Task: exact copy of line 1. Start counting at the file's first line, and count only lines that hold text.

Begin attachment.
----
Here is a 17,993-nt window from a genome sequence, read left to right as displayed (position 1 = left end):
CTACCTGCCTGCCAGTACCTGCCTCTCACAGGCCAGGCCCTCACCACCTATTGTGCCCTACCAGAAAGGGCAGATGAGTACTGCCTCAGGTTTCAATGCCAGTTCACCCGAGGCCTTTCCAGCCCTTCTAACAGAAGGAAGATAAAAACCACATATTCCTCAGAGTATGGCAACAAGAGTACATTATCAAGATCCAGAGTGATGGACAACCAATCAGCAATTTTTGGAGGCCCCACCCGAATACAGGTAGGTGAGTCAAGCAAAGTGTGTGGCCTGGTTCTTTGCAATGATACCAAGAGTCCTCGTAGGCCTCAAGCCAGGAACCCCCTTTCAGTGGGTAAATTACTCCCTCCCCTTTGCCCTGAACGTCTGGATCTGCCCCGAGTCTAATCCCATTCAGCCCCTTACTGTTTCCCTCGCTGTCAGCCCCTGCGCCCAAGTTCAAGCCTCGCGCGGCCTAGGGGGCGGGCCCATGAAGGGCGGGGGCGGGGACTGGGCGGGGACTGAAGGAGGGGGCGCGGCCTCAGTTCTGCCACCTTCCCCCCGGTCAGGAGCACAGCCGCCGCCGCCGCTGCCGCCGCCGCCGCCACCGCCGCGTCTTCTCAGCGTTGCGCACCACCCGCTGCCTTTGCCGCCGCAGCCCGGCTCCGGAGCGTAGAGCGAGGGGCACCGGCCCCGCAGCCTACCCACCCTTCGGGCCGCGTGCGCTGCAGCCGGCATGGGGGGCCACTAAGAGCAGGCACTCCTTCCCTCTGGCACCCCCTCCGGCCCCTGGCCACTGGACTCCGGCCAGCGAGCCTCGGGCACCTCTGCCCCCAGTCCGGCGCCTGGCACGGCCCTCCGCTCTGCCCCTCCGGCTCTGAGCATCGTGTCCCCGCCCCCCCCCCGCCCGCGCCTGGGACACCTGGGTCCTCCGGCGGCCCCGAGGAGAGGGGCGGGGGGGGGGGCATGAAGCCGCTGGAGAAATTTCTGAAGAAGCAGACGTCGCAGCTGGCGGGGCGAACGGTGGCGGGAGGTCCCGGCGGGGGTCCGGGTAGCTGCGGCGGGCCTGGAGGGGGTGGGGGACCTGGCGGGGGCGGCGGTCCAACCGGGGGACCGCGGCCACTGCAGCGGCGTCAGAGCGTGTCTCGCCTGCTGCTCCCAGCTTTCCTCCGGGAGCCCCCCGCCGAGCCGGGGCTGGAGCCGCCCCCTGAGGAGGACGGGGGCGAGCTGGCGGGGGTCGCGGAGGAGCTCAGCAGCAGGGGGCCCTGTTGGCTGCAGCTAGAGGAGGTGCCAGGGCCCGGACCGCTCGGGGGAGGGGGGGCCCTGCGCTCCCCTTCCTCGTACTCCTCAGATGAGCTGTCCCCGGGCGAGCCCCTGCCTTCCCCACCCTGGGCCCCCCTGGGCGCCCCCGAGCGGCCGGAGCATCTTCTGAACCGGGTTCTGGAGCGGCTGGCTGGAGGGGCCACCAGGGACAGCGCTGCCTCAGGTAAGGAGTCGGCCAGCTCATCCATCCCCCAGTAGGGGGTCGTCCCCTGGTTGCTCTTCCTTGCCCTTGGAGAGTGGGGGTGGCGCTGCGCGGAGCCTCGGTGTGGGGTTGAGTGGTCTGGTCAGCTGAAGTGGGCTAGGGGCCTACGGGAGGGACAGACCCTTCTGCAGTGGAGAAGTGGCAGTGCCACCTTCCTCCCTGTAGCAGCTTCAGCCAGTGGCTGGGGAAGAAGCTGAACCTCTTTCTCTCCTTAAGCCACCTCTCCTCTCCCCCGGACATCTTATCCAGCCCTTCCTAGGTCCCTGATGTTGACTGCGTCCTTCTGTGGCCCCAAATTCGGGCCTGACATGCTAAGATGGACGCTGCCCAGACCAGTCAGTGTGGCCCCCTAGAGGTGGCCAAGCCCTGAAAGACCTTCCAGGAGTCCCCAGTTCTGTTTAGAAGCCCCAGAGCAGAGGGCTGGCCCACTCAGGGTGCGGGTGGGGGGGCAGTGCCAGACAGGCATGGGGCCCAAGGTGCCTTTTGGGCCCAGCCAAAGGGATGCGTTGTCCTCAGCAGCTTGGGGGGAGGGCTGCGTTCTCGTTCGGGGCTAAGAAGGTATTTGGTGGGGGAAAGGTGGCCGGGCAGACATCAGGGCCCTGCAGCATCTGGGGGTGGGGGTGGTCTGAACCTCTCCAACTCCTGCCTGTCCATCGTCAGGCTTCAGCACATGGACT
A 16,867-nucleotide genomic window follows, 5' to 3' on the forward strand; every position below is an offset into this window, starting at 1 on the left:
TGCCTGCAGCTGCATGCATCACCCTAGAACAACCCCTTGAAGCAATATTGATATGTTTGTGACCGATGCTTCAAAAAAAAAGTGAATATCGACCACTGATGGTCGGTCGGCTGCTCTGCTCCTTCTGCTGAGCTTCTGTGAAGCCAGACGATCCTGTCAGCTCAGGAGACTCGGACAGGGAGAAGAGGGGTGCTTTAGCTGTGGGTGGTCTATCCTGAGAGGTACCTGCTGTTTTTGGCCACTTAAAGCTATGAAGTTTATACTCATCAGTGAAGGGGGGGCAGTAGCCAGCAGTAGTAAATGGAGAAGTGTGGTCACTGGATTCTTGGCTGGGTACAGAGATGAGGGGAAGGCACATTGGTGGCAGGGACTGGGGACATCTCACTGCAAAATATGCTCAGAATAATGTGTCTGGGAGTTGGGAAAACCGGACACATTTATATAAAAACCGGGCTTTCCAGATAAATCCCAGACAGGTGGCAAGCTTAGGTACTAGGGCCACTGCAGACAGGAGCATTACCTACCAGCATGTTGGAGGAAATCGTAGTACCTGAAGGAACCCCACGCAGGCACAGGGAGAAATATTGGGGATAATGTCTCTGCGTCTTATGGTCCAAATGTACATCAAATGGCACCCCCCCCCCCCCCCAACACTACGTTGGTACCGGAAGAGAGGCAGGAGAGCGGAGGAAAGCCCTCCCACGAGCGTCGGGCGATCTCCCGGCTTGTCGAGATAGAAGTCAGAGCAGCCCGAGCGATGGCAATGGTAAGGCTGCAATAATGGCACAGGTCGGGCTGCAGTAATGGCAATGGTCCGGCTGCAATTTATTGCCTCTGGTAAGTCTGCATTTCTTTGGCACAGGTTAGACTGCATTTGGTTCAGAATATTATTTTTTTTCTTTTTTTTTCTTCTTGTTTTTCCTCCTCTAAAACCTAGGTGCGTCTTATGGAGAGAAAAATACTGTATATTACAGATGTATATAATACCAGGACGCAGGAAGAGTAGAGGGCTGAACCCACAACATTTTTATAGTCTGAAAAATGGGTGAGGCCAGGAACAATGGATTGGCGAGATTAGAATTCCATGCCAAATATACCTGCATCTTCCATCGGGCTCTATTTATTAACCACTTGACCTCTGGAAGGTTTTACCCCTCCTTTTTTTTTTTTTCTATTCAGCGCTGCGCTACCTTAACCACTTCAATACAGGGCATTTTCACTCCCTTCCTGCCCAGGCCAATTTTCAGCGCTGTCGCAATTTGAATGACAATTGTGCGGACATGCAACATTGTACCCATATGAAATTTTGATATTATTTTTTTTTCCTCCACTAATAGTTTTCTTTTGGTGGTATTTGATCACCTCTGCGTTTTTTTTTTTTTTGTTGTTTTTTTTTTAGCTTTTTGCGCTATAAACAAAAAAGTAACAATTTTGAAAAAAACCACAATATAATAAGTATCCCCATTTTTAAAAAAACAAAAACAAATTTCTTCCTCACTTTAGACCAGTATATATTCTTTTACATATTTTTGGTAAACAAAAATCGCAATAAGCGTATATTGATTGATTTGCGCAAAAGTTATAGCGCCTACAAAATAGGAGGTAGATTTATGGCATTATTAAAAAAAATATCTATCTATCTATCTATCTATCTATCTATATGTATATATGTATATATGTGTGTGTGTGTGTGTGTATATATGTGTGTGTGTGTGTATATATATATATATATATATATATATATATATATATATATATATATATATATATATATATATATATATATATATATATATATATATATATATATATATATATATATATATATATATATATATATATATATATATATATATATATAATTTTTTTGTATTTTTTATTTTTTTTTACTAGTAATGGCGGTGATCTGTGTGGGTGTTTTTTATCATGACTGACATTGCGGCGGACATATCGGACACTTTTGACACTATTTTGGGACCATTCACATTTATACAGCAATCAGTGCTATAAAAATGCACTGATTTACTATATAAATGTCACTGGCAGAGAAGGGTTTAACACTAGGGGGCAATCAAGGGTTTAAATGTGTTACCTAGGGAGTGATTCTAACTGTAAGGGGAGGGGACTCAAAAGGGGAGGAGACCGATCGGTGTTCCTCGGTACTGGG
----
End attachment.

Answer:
Here is a 17,993-nt window from a genome sequence, read left to right as displayed (position 1 = left end):